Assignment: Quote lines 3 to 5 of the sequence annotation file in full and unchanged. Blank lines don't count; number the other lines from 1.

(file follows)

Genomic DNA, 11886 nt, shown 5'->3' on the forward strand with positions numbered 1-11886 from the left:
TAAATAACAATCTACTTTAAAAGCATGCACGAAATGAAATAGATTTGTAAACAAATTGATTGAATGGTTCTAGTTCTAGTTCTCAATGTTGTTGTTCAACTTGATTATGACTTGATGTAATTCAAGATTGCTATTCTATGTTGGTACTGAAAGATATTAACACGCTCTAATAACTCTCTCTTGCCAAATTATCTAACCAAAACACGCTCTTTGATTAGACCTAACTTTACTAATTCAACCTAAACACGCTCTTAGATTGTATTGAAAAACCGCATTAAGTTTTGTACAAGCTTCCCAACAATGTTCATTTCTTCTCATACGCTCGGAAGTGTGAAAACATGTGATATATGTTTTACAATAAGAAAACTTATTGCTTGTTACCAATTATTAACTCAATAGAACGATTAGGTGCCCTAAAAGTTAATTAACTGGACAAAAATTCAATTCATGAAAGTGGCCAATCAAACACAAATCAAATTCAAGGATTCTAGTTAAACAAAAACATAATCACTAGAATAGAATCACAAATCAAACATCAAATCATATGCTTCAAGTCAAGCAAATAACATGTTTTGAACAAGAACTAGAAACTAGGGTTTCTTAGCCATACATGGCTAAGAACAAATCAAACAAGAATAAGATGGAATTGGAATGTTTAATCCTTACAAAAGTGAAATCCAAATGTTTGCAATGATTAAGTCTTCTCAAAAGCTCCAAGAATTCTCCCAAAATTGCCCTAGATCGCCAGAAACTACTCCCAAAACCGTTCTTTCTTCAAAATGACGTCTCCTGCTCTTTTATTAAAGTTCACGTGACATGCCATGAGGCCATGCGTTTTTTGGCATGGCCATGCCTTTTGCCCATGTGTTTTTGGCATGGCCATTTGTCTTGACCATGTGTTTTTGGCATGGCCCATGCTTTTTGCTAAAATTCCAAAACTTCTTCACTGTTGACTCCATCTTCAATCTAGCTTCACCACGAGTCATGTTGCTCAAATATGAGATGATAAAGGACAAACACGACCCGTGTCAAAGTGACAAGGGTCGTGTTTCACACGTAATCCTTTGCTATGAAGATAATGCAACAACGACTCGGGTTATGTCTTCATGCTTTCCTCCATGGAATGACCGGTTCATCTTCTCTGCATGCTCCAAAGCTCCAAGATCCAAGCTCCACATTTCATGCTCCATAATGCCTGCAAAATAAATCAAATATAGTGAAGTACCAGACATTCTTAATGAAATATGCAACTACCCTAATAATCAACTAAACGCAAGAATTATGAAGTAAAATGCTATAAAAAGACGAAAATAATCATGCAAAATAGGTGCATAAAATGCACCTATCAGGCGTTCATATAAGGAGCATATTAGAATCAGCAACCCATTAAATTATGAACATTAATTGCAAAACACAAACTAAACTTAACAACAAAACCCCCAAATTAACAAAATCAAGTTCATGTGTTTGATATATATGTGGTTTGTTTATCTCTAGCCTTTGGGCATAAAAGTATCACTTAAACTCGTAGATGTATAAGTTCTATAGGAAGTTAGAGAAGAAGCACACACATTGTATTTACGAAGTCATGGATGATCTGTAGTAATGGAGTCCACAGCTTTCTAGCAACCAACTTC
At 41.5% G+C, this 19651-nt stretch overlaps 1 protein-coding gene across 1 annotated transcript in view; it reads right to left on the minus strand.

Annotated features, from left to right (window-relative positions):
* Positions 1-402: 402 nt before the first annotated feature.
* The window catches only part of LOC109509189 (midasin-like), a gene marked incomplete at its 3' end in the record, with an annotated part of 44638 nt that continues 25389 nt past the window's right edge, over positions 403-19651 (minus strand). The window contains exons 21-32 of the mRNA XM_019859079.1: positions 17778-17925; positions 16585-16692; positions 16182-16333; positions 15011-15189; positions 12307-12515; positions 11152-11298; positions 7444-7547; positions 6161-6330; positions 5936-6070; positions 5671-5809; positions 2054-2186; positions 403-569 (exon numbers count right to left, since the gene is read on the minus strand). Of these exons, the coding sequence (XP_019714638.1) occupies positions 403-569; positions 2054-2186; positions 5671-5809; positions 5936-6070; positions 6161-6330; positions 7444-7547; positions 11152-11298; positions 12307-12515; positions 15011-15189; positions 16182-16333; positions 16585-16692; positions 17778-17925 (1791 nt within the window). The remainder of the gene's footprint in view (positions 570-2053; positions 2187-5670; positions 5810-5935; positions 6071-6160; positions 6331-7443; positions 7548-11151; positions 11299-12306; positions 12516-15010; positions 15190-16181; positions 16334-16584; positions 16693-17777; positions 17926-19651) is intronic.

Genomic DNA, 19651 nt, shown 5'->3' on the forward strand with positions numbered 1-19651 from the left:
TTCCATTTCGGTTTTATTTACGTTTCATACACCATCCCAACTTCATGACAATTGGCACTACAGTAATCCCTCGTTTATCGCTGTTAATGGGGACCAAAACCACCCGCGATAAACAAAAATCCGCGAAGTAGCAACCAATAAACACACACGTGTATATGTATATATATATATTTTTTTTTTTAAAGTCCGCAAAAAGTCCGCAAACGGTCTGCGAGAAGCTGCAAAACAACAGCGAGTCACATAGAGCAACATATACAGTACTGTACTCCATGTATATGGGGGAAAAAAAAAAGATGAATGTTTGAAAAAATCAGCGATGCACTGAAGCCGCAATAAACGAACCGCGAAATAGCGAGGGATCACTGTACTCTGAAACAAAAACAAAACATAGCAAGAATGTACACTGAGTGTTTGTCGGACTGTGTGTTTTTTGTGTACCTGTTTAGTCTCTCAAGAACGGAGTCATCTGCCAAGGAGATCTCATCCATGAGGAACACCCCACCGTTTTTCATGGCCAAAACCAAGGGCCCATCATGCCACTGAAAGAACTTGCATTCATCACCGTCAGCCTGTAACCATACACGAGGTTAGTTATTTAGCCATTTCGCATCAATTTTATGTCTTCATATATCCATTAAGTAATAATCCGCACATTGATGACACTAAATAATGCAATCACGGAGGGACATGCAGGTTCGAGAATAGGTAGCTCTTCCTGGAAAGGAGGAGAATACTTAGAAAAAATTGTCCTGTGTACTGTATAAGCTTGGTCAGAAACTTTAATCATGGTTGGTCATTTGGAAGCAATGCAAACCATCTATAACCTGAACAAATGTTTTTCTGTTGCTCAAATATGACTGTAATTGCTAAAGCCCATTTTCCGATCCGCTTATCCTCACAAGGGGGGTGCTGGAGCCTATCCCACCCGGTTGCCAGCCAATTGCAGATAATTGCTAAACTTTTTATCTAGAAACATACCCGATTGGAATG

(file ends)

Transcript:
At 41.5% G+C, this 19651-nt stretch overlaps 1 protein-coding gene across 1 annotated transcript in view; it reads right to left on the minus strand.

Annotated features, from left to right (window-relative positions):
* Positions 1-402: 402 nt before the first annotated feature.